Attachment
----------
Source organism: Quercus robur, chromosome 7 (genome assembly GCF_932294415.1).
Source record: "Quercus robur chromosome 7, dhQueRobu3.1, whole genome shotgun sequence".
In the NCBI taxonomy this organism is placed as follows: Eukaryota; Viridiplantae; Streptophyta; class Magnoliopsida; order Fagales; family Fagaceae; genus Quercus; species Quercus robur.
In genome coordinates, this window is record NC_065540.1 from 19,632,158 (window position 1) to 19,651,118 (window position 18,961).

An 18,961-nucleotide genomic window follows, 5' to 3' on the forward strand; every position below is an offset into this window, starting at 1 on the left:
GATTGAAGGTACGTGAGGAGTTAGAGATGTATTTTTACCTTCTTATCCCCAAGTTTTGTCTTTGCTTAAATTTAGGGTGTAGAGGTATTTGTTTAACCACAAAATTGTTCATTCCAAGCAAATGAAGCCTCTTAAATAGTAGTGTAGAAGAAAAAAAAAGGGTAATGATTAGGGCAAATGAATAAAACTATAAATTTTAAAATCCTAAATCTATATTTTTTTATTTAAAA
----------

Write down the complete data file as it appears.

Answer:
Source organism: Quercus robur, chromosome 7 (genome assembly GCF_932294415.1).
Source record: "Quercus robur chromosome 7, dhQueRobu3.1, whole genome shotgun sequence".
In the NCBI taxonomy this organism is placed as follows: Eukaryota; Viridiplantae; Streptophyta; class Magnoliopsida; order Fagales; family Fagaceae; genus Quercus; species Quercus robur.
In genome coordinates, this window is record NC_065540.1 from 19,632,158 (window position 1) to 19,651,118 (window position 18,961).

An 18,961-nucleotide genomic window follows, 5' to 3' on the forward strand; every position below is an offset into this window, starting at 1 on the left:
GATTGAAGGTACGTGAGGAGTTAGAGATGTATTTTTACCTTCTTATCCCCAAGTTTTGTCTTTGCTTAAATTTAGGGTGTAGAGGTATTTGTTTAACCACAAAATTGTTCATTCCAAGCAAATGAAGCCTCTTAAATAGTAGTGTAGAAGAAAAAAAAAGGGTAATGATTAGGGCAAATGAATAAAACTATAAATTTTAAAATCCTAAATCTATATTTTTTTATTTAAAA